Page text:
Almost 11 million Americans provide unpaid care for a person with Alzheimer’s disease or another dementia. These unpaid caregivers are primarily family members but also include friends. In 2009 alone, they provided 12.5 billion hours of unpaid care, a contribution to the nation valued at almost $144 billion. Caring for a person with Alzheimer’s or another dementia is often very difficult, and many family and other unpaid caregivers experience high levels of emotional stress and depression as a result. Caregiving also has a negative impact on the health, employment, income and financial security of many caregivers.
In 2009, an estimated 10.9 million family members and friends provided unpaid care for a person with Alzheimer’s disease or another dementia. The number of caregivers by state ranges from about 16,000 in Alaska to 1.2 million in California. Some people with Alzheimer’s and other dementia share more than one unpaid caregiver; for example, people who live with their primary caregiver and receive help from another relative or friend. -alz.org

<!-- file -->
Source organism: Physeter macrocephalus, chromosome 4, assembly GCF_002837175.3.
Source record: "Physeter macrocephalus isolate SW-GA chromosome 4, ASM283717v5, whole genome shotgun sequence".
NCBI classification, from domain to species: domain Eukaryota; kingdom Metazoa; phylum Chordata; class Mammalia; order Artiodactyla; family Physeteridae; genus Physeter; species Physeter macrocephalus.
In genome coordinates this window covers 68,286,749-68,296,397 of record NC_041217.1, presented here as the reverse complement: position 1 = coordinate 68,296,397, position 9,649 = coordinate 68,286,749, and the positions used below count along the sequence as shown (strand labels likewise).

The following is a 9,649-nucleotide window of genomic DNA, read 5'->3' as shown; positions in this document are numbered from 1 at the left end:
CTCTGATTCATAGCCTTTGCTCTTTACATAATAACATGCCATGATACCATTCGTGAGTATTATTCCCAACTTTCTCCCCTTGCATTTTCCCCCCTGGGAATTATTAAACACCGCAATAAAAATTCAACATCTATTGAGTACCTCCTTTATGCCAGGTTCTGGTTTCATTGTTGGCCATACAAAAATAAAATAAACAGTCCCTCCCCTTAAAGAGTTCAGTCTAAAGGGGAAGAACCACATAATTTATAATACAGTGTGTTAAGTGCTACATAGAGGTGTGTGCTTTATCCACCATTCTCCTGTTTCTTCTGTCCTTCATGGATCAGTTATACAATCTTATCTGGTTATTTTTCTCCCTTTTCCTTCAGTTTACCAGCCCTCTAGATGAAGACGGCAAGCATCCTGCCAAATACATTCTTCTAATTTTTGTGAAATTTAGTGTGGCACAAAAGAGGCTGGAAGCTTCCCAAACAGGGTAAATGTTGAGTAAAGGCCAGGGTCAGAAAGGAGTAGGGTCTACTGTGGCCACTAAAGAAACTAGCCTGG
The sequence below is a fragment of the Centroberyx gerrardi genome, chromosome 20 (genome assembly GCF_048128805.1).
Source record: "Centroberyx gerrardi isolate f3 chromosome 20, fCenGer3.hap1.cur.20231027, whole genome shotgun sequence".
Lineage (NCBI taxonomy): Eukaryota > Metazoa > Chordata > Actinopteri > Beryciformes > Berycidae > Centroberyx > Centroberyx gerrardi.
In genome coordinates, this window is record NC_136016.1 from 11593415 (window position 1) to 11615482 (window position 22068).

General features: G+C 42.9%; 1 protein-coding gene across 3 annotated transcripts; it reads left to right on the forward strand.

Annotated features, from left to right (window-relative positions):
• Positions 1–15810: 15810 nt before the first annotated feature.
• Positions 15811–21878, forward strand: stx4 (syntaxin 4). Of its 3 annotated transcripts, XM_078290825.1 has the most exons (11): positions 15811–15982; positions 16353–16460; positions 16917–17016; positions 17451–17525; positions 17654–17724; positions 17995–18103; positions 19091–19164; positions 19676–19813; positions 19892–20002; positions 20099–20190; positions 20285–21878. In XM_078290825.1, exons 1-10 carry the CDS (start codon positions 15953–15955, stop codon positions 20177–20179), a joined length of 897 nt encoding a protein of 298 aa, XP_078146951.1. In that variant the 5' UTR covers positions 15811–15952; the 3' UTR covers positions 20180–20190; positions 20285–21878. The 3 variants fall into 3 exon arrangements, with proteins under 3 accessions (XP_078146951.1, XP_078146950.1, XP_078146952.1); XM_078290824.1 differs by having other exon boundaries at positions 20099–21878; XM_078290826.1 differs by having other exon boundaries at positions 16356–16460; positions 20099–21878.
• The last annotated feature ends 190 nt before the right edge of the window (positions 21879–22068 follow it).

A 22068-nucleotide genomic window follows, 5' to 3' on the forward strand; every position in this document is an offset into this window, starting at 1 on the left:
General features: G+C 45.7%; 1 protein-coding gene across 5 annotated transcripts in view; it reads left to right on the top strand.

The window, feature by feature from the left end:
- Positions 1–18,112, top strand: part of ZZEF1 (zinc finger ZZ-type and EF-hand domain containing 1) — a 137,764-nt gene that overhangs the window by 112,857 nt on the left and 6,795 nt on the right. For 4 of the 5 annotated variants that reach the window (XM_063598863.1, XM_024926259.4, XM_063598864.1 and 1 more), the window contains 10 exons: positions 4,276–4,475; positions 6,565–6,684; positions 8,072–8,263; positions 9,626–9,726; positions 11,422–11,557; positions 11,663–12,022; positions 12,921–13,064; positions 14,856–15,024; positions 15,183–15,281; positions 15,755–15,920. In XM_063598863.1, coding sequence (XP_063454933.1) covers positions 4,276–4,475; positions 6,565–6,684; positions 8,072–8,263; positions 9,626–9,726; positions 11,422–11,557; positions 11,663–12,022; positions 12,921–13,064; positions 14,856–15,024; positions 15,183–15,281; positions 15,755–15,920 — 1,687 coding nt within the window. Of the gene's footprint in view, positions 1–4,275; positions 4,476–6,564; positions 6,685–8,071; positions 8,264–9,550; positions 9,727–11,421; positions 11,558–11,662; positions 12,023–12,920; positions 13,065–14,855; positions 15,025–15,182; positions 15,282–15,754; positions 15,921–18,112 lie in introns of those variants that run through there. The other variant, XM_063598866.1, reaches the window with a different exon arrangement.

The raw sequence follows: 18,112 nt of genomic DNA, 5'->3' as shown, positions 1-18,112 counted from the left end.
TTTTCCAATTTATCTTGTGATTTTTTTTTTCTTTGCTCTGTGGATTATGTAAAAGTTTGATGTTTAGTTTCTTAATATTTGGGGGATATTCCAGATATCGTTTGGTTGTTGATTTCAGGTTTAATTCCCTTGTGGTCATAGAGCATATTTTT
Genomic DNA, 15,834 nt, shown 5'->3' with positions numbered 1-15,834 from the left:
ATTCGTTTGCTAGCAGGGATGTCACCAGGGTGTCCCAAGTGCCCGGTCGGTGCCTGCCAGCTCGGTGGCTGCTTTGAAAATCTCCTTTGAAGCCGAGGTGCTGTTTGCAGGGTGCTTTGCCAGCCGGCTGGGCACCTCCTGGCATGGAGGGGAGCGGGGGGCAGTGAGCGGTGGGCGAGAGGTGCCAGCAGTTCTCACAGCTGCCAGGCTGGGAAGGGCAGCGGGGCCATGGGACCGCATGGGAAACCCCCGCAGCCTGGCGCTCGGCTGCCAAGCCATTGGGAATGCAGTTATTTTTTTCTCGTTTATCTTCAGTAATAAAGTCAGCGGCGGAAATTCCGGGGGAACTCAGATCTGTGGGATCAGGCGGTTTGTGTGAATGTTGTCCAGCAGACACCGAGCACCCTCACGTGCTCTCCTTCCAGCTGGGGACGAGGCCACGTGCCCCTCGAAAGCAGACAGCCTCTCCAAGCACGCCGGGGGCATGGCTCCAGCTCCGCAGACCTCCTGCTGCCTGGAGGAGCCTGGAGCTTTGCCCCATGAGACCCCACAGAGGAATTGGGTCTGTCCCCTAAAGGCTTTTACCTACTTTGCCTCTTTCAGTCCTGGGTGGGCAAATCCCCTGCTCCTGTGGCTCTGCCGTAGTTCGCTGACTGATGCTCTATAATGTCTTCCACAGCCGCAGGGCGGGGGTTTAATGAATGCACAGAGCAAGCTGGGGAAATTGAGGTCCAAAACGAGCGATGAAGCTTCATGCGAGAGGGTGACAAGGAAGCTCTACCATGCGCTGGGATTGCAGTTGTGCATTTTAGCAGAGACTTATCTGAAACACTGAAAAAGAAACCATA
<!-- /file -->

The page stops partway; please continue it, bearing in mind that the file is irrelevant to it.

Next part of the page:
Brain Matters Research provides support for family members and caregivers of our patients. Caregivers have access to a well-educated staff with specific training in Alzheimer’s disease. They also have access to expert physicians trained and specialized with Alzheimer’s disease treatment. Brain Matters Research offers 24 hour Caregiver Support Networks. Our doctors provide frequent educational lectures and individual support sessions offered for the caregivers of our patients. Brain Matters Research has a caring staff with extensive experience for supporting caregivers and family members.